Mapping Samuel's storyIt all begins with Samuel as a longshot baby born to an infertile woman. Once he’s able to eat solid food, his mother gives him back to God. She takes him to the worship center, where he’s raised by Eli, a priest who did a bad job raising his own two sons. They grew up to become corrupt priests. But somehow, Samuel grew into a wonderful priest and prophet.
Tracking SaulIsrael’s first king, Saul, was a shy donkey herder until Samuel anointed him king—a job Saul didn’t want. When Samuel called in Israel’s tribal leaders and announced Saul as king, Saul wasn’t there. He was hiding among the baggage of the travelers. It seems a fair guess he was hanging with the donkeys who had hauled the baggage. King Saul made two huge mistakes. He disobeyed God’s strict orders. And he got insanely jealous of David’s popularity. He seemed to devote more time to hunting David than to preparing for the threat of Philistines living next door, along the coastland. David never showed any desire to kill Saul. Philistines killed him and three of his sons.
Tracking DavidThe Goliath Killer was the last son of nine—the runt of a shepherd’s family at a time when shepherds had only one way to go on the social ladder. Up. When the famous prophet and priest Samuel came to meet the family so he could anoint a future king, David’s dad called in all his sons but David. The youngest stayed with the livestock until Samuel insisted on meeting him, too. By the last chapter in the book, Samuel and Saul are dead. So, David is no longer a refugee on the run from the king. He’s an experienced raider of non-Israelite towns. And he shares the livestock he takes with his friends and the leaders of his own tribe of Judah. That sets him up for the story that continues in 2 Samuel, when those friends will crown him king of Judah. Other tribes will follow later, to make him king of all Israel.
ONE BOOK SPLIT IN TWOFirst and Second Samuel were written as one book. But it was too long to fit on a single scroll. So, when Jewish scholars translated it into the international language of the day, Greek, in the decades before Jesus was born, they split it into two books. They did the same with the books of Kings and Chronicles. The story begins here, in 1 Samuel 1. So do the Bible maps of Samuel's world. To compare the story to other Bible versions, try Bible Gateway.
Map of Samuel's route as a traveling judge
Map Samuel's circuitous court route
Judge of IsraelMapping the story of Samuel: “Samuel led Israel and settled legal disputes throughout his life. He judged cases in year-long cycles, traveling from Bethel, to Gilgal, to Mizpah. The fourth stop of the year was his hometown, Ramah.” (1 Samuel 7:15-17). The Bible's book of Judges reports the stories of heroic leaders of Israel rising up to meet a challenge, usually raiders. They include Deborah, Gideon, and Samson. It's surprising to many that Samuel is considered the last of Israel's "judges," even though he's not mentioned in the book of Judges. But he was one of the few leaders of Israel who was actually a court judge who adjudicated legal cases. He traveled a three-town circuit in central Israel before retreating to his nearby hometown. Philistines stopped invading Israel and attacking them. Throughout Samuel’s lifetime, God kept the Philistines in check. Israel recaptured two Philistine cities and the surrounding land that the Philistines had taken from them: Ekron and Gath. Israelites lived peacefully alongside their Amorite neighbors in the land. The story continues with the Israelites asking Samuel to give them a king like other nations, 1 Samuel 8. For other Bible versions, see Bible Gateway.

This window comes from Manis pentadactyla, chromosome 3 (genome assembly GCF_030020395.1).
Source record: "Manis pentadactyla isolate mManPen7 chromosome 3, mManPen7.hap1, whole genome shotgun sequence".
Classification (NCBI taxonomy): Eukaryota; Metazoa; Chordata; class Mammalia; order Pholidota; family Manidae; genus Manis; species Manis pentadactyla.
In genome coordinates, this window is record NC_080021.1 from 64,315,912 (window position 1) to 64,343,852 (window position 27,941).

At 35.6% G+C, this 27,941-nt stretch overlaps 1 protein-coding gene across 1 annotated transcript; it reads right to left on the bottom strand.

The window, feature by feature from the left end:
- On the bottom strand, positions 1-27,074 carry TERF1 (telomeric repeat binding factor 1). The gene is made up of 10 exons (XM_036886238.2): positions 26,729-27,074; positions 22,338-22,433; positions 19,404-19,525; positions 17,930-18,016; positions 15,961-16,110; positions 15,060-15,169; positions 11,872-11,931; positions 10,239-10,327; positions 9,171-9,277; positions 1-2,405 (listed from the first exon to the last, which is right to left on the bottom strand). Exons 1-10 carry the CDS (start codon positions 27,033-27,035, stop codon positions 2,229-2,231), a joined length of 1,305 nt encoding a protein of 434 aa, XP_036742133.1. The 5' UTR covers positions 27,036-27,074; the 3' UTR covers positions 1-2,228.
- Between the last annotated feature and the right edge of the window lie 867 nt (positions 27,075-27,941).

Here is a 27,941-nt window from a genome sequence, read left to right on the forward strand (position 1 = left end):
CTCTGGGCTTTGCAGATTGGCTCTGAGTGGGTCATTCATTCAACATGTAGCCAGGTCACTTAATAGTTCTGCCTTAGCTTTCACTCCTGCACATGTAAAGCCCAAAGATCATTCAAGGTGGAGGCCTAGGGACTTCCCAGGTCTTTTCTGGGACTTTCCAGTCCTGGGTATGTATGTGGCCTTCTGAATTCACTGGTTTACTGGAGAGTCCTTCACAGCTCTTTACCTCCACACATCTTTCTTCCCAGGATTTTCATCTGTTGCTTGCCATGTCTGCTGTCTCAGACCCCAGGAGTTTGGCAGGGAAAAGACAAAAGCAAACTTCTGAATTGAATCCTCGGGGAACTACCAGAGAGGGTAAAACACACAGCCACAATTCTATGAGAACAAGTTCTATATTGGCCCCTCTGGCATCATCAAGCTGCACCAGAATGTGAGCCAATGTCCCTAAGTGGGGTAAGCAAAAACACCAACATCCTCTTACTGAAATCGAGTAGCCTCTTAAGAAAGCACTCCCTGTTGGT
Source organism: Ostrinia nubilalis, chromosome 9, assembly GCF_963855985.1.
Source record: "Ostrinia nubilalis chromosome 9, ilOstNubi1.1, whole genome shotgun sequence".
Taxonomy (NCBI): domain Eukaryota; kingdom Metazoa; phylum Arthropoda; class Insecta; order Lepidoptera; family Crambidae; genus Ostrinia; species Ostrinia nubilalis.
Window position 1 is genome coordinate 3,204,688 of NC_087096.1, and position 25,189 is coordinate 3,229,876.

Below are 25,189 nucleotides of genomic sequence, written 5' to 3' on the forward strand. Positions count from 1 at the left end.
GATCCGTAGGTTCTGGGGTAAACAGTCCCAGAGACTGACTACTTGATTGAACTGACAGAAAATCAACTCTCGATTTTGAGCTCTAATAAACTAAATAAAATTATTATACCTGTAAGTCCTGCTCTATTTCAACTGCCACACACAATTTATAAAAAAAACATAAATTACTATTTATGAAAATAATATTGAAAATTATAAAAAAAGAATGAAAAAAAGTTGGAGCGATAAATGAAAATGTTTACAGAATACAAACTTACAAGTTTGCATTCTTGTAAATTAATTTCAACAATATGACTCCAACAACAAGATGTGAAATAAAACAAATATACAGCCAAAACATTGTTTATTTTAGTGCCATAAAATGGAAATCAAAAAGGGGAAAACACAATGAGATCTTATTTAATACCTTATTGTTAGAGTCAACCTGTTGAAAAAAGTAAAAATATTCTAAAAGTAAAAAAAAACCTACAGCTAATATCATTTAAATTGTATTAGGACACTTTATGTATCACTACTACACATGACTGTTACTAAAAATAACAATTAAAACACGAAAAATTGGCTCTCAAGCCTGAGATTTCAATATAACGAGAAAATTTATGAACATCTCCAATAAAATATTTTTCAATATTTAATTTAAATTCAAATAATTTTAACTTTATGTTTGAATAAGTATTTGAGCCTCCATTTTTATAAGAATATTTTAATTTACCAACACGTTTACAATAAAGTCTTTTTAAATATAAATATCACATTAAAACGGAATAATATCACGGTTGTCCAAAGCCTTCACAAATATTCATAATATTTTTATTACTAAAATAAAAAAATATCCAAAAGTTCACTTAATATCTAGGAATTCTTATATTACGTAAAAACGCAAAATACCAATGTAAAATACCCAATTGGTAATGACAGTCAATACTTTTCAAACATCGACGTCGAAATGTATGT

Samuel's circuitous court route
Map Persian province of Judah
Map of the Persian province of Judah After the Jewish nation of Judah fell to Babylonian invaders in 586, many survivors lived in exile. Some returned 50 years later, when Persians freed them. It was only a partial freedom. The Jews lived for the next 200 years as a tiny province of Persia: Yehud, which is translated "Judah" or "Judea." It was roughly a 40-mile-wide square plug of ground (60 km), in territory that became known as Palestine. The Jewish province included Jerusalem and beyond, into what are now central parts of Israel and Occupied Palestinian Territories. Jerusalem is where Jews sacrificed animals to God. So when the Jews returned, they built a new temple and later restored some of the walls around the city, but not to the larger size it was before the defeat.
Map of Judah as a Persian province